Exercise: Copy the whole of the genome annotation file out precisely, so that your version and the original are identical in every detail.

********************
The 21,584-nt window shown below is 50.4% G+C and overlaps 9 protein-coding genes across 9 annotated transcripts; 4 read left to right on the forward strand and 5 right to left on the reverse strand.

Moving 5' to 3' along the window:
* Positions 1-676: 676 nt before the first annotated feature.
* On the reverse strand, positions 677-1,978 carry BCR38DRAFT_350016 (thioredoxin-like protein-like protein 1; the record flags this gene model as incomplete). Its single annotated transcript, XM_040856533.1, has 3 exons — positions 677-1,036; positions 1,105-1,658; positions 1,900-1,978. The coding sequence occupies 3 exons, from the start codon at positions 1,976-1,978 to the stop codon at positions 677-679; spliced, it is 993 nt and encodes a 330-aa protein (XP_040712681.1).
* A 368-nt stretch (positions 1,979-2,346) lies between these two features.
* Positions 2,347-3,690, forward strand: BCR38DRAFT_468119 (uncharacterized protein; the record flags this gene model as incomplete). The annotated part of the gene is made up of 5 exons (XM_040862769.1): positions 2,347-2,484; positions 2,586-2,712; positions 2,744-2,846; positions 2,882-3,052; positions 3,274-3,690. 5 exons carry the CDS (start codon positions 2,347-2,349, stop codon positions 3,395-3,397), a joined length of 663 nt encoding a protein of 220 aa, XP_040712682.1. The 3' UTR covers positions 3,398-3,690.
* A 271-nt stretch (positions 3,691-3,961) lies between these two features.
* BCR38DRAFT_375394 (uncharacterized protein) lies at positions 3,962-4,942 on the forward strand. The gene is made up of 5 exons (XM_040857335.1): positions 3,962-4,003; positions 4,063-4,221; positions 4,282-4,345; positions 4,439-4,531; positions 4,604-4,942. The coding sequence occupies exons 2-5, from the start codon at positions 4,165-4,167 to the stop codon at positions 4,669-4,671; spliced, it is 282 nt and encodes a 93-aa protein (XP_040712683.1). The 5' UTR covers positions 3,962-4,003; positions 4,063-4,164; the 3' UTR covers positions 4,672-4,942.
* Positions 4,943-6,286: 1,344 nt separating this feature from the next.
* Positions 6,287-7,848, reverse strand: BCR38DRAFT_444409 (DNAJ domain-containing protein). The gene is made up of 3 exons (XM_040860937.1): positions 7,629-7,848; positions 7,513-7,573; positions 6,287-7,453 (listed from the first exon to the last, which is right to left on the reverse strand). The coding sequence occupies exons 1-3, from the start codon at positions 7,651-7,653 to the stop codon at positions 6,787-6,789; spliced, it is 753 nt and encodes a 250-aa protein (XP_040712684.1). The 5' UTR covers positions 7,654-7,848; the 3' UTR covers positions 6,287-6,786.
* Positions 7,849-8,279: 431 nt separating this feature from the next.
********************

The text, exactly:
The 21,584-nt window shown below is 50.4% G+C and overlaps 9 protein-coding genes across 9 annotated transcripts; 4 read left to right on the forward strand and 5 right to left on the reverse strand.

Moving 5' to 3' along the window:
* Positions 1-676: 676 nt before the first annotated feature.
* On the reverse strand, positions 677-1,978 carry BCR38DRAFT_350016 (thioredoxin-like protein-like protein 1; the record flags this gene model as incomplete). Its single annotated transcript, XM_040856533.1, has 3 exons — positions 677-1,036; positions 1,105-1,658; positions 1,900-1,978. The coding sequence occupies 3 exons, from the start codon at positions 1,976-1,978 to the stop codon at positions 677-679; spliced, it is 993 nt and encodes a 330-aa protein (XP_040712681.1).
* A 368-nt stretch (positions 1,979-2,346) lies between these two features.
* Positions 2,347-3,690, forward strand: BCR38DRAFT_468119 (uncharacterized protein; the record flags this gene model as incomplete). The annotated part of the gene is made up of 5 exons (XM_040862769.1): positions 2,347-2,484; positions 2,586-2,712; positions 2,744-2,846; positions 2,882-3,052; positions 3,274-3,690. 5 exons carry the CDS (start codon positions 2,347-2,349, stop codon positions 3,395-3,397), a joined length of 663 nt encoding a protein of 220 aa, XP_040712682.1. The 3' UTR covers positions 3,398-3,690.
* A 271-nt stretch (positions 3,691-3,961) lies between these two features.
* BCR38DRAFT_375394 (uncharacterized protein) lies at positions 3,962-4,942 on the forward strand. The gene is made up of 5 exons (XM_040857335.1): positions 3,962-4,003; positions 4,063-4,221; positions 4,282-4,345; positions 4,439-4,531; positions 4,604-4,942. The coding sequence occupies exons 2-5, from the start codon at positions 4,165-4,167 to the stop codon at positions 4,669-4,671; spliced, it is 282 nt and encodes a 93-aa protein (XP_040712683.1). The 5' UTR covers positions 3,962-4,003; positions 4,063-4,164; the 3' UTR covers positions 4,672-4,942.
* Positions 4,943-6,286: 1,344 nt separating this feature from the next.
* Positions 6,287-7,848, reverse strand: BCR38DRAFT_444409 (DNAJ domain-containing protein). The gene is made up of 3 exons (XM_040860937.1): positions 7,629-7,848; positions 7,513-7,573; positions 6,287-7,453 (listed from the first exon to the last, which is right to left on the reverse strand). The coding sequence occupies exons 1-3, from the start codon at positions 7,651-7,653 to the stop codon at positions 6,787-6,789; spliced, it is 753 nt and encodes a 250-aa protein (XP_040712684.1). The 5' UTR covers positions 7,654-7,848; the 3' UTR covers positions 6,287-6,786.
* Positions 7,849-8,279: 431 nt separating this feature from the next.